Bill Spiller of Spiller Farm in Wells had already opened his pick-your-own operation last week, saying that it’s “been a good year. The berries are looking excellent.”
At Maxwell’s they won’t start picking until near the end of the month, which is normal for being right on the coast.
“The people inland that don’t get the afternoon sea breezes, they’ll start before we do,” Bamford noted, “but they don’t have the ocean to look at while they’re picking, either.”
WHEN YOU BRING your strawberries home, after you’ve had your fill of strawberry pie, and strawberries on your morning cereal and in your afternoon smoothies, try making these strawberry classics from local restaurants. Some of them come with a twist.
The Ramorita from Zapoteca may not look like the typical bright red, syrupy-sweet strawberry margarita you’d have on spring break, but it is in fact a traditional, classic margarita:
3 to 4 strawberry slices (muddled)
11/2 ounces silver tequila
3/4 ounce Patron Citronge
1/2 ounce agave nectar
11/2 ounces fresh squeezed lime juice
Serve shaken, straight up. Garnish with three jalapeno slices or more strawberries.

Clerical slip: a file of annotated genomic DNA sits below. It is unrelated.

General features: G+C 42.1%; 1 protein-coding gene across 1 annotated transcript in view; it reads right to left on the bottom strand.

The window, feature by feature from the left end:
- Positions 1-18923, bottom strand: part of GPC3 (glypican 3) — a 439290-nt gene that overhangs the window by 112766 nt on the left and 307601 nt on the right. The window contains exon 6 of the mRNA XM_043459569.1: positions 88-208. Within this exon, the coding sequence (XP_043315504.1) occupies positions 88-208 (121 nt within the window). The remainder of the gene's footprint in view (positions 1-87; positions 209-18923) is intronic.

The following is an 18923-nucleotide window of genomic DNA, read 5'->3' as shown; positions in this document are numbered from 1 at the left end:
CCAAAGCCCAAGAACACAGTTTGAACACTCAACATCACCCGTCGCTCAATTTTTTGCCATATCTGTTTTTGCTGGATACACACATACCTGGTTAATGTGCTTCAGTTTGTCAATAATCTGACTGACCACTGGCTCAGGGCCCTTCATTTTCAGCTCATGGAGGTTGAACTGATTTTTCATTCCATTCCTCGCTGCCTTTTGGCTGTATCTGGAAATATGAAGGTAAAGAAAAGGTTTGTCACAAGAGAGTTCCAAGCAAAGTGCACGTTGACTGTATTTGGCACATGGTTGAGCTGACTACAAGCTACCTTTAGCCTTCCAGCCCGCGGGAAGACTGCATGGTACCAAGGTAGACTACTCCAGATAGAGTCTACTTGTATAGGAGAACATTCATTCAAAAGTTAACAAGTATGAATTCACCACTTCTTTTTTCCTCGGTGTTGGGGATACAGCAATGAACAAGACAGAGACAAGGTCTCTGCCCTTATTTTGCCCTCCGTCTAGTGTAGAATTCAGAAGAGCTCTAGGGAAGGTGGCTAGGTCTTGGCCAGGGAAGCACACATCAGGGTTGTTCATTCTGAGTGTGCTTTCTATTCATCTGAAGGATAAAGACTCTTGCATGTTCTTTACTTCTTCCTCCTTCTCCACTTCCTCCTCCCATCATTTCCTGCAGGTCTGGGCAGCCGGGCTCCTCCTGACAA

WHAT COULD BE more classic than strawberry shortcake? Here, Shanna O’Hea, chef/co-owner of Academe at the Kennebunk Inn, serves a traditional strawberry shortcake alongside a rhubarb ginger shortcake so you get two tastes of the season at once. With this duo of shortcakes, she says, your guests can enjoy both flavors on their own or mix them to enjoy the strawberry and rhubarb together.
STRAWBERRY AND RHUBARB SHORTCAKE WITH WHIPPED CREAM
3 cups all-purpose flour
2 tablespoons plus 1 teaspoon sugar
1 teaspoon Kosher salt
1 tablespoon baking powder
12 tablespoons (11/2 sticks) butter, cold and cubed
1 egg yolk
8 ounces heavy cream
1 quart strawberries, washed, stemmed and quartered
1 lime, zest and juice
1 pound rhubarb, cleaned and cut into 1-inch pieces
1/2 cup sugar
1/2 cup water
1 teaspoon lemon juice
1 teaspoon ginger, freshly grated
1 tablespoon grenadine
2 cups heavy cream
1 tablespoon sugar
1 teaspoon vanilla
Sift together flour and baking powder in a large bowl.
Add sugar and salt and cubed butter.